The Tumor Biology and Microenvironment (TBM) Program aims to eradicate cancer by identifying the cellular and molecular mechanisms that drive interactions between tumors and their microenvironments, and develop and test innovative diagnostic and treatment strategies. This highly integrated program includes 36 members from 16 WSU departments and $14,193,608 in grants, of which $5,908,215 is peer reviewed. The Program goals are addressed with three themes that encompass basic, preclinical, and clinical research. The first theme identifies and exploits the mechanisms that confer phenotypical plasticity and survival of tumor cells in tumor progression. Translational research is conducted to evaluate the potential clinical application of these molecular determinants as tumor markers and/or therapeutic targets. The second theme identifies and exploits the mechanisms that confer the ?unhealable wounding? of tumor stroma. Our investigators identify and characterize factors in an extracellular proteolysis and signaling network that enable tumor cells to adapt to and subvert the microenvironment in the development of bone metastases. Key molecules in this network are evaluated to determine if they can be used to predict cancer progression and treatment outcomes. The third theme identifies and exploits the host immune response to tumor progression. Bispecific antibody-armed activated T-cells are tested in solid tumors and hematologic malignancies in the context of chemotherapy or high dose chemotherapy and stem cell transplantation. Anti-tumor DNA vaccines are developed and tested using mouse and domesticated cat models. Our investigators study immune modulators and inhibitors of adverse pro-inflammatory responses. Our members also develop novel vehicles to deliver immunotherapeutic agents. TBM Program members actively collaborate with members of the MI, MT, and PSDR Programs at KCI. Of the 612 manuscripts published from December 2010 to November 2014, 44% and 38% were intra- and inter-programmatic, respectively, and 27% were multi-institutional collaborations.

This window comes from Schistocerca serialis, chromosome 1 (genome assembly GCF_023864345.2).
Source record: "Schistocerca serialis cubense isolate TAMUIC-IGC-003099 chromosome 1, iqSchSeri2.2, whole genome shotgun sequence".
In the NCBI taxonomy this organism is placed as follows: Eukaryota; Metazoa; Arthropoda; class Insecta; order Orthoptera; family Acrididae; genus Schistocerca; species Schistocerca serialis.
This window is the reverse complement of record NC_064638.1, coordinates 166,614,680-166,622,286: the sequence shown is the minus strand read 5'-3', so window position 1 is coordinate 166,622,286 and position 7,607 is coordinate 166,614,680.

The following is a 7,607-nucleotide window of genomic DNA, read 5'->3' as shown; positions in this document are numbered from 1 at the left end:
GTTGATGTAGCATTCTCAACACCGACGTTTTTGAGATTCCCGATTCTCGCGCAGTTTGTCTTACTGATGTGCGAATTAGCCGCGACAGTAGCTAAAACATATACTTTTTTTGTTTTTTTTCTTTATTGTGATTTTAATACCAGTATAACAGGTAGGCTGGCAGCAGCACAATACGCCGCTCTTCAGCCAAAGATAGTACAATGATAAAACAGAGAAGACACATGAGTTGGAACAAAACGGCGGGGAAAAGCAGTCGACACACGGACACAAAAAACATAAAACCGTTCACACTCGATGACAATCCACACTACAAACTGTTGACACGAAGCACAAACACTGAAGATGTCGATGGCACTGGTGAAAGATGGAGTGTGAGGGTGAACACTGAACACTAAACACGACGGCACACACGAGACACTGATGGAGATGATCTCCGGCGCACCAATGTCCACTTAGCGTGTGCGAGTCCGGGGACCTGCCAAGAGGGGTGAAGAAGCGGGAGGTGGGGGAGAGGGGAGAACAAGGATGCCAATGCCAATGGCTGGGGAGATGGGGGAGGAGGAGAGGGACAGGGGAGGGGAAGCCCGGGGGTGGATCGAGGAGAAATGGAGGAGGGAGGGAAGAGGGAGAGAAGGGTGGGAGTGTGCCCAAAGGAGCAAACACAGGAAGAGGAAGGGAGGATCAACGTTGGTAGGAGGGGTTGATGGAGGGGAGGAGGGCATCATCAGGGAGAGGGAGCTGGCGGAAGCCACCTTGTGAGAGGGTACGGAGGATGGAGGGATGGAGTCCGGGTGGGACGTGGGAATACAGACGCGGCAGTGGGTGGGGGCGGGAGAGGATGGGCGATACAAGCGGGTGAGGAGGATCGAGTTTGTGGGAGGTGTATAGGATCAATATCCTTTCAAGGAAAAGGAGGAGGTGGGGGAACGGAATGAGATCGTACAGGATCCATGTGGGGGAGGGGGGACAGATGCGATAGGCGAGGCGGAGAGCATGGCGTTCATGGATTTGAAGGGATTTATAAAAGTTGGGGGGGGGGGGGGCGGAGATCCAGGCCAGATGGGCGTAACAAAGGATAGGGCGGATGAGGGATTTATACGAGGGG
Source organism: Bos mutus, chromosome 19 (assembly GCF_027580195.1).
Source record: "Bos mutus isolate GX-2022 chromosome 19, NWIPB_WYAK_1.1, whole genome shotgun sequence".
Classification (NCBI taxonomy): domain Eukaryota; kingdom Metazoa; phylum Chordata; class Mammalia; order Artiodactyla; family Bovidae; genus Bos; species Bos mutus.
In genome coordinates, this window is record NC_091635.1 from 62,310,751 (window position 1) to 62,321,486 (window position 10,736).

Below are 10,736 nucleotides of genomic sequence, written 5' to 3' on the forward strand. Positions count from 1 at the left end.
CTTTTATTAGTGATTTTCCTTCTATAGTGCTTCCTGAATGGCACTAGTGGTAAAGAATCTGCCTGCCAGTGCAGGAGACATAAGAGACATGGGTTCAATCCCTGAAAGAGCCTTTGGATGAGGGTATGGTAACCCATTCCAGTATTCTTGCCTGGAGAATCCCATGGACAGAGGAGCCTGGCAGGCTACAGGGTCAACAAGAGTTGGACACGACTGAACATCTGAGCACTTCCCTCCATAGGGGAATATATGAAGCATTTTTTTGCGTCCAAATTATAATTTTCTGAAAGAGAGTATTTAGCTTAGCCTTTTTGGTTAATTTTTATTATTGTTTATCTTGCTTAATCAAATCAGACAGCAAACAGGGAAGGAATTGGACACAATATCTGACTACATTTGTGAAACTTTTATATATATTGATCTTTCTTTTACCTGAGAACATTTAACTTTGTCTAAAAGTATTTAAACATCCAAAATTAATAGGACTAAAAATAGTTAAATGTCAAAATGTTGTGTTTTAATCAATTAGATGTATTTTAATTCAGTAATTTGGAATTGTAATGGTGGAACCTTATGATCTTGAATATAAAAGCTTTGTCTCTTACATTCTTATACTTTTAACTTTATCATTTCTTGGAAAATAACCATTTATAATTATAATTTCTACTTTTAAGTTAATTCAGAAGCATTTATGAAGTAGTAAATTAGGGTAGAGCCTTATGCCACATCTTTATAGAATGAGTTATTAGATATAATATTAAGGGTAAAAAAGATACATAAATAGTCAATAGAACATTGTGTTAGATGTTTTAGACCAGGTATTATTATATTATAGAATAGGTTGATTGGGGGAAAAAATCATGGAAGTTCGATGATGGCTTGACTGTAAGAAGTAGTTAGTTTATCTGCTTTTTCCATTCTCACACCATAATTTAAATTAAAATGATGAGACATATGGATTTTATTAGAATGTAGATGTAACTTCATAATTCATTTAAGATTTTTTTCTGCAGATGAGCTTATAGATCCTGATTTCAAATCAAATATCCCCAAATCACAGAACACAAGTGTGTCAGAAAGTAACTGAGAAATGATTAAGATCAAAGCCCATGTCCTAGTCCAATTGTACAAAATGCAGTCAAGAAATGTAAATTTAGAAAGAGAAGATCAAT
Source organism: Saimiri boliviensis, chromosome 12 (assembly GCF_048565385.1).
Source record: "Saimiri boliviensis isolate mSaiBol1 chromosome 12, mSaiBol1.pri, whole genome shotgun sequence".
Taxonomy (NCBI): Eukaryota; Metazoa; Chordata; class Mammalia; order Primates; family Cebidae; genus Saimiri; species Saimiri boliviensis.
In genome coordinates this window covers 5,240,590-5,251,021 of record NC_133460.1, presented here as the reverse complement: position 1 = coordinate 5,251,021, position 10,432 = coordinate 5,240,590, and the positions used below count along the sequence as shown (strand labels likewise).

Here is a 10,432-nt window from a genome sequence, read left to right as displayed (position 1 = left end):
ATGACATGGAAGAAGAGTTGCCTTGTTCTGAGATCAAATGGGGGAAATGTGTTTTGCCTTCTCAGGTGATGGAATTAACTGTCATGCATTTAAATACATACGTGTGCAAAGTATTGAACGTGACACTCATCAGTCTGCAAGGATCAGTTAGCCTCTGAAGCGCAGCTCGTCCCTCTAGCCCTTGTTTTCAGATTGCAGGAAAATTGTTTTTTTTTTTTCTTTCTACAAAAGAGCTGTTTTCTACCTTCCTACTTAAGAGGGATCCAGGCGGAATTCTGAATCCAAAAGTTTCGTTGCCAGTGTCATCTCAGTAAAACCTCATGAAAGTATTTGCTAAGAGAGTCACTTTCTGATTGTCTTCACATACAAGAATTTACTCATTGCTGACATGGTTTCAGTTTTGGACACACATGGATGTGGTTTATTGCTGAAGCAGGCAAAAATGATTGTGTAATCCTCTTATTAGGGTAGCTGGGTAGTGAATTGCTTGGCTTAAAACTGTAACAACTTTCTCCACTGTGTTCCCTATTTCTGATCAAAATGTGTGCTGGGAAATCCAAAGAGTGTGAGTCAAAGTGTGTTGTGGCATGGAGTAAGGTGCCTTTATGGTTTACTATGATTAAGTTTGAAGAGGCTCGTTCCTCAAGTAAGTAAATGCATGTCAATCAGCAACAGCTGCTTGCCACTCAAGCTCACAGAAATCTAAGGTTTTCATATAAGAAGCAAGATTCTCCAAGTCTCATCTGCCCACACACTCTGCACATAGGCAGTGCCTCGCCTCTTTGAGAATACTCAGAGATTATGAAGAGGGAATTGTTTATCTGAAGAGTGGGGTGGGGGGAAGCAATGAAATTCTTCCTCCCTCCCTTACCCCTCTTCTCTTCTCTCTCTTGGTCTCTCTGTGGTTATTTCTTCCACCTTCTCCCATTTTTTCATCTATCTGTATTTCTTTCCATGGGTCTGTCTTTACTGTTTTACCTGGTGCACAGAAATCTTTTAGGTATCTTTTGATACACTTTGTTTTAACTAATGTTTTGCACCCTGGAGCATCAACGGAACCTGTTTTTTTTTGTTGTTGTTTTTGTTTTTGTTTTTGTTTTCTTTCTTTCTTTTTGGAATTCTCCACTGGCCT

National Institute of Health (NIH)
National Cancer Institute (NCI)
Center Core Grants (P30)
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Subcommittee I - Transistion to Independence (NCI)
Program Officer
Ptak, Krzysztof
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Wayne State University
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Desai, Pinkal; Wallace, Robert; Anderson, Matthew L et al. (2018) An analysis of the effect of statins on the risk of Non-Hodgkin's Lymphoma in the Women's Health Initiative cohort. Cancer Med 7:2121-2130
White, Donna L; Hoogeveen, Ron C; Chen, Liang et al. (2018) A prospective study of soluble receptor for advanced glycation end products and adipokines in association with pancreatic cancer in postmenopausal women. Cancer Med 7:2180-2191
Farrell, Allison K; Slatcher, Richard B; Tobin, Erin T et al. (2018) Socioeconomic status, family negative emotional climate, and anti-inflammatory gene expression among youth with asthma. Psychoneuroendocrinology 91:62-67
Shaik, Asra N; Ruterbusch, Julie J; Abdulfatah, Eman et al. (2018) Breast fibroadenomas are not associated with increased breast cancer risk in an African American contemporary cohort of women with benign breast disease. Breast Cancer Res 20:91
Herroon, Mackenzie K; Rajagurubandara, Erandi; Diedrich, Jonathan D et al. (2018) Adipocyte-activated oxidative and ER stress pathways promote tumor survival in bone via upregulation of Heme Oxygenase 1 and Survivin. Sci Rep 8:40
Colacino, Justin A; Azizi, Ebrahim; Brooks, Michael D et al. (2018) Heterogeneity of Human Breast Stem and Progenitor Cells as Revealed by Transcriptional Profiling. Stem Cell Reports 10:1596-1609
Blocker, Stephanie J; Shields, Anthony F (2018) Imaging of Nanoparticle Distribution to Assess Treatments That Alter Delivery. Mol Imaging Biol 20:340-351
Guastella, Anthony R; Michelhaugh, Sharon K; Klinger, Neil V et al. (2018) Investigation of the aryl hydrocarbon receptor and the intrinsic tumoral component of the kynurenine pathway of tryptophan metabolism in primary brain tumors. J Neurooncol 139:239-249
Li, Feng; Wang, Yongli; Li, Dapeng et al. (2018) Perspectives on the recent developments with green tea polyphenols in drug discovery. Expert Opin Drug Discov 13:643-660
Ramseyer, Vanesa D; Kimler, Victoria A; Granneman, James G (2018) Vacuolar protein sorting 13C is a novel lipid droplet protein that inhibits lipolysis in brown adipocytes. Mol Metab 7:57-70

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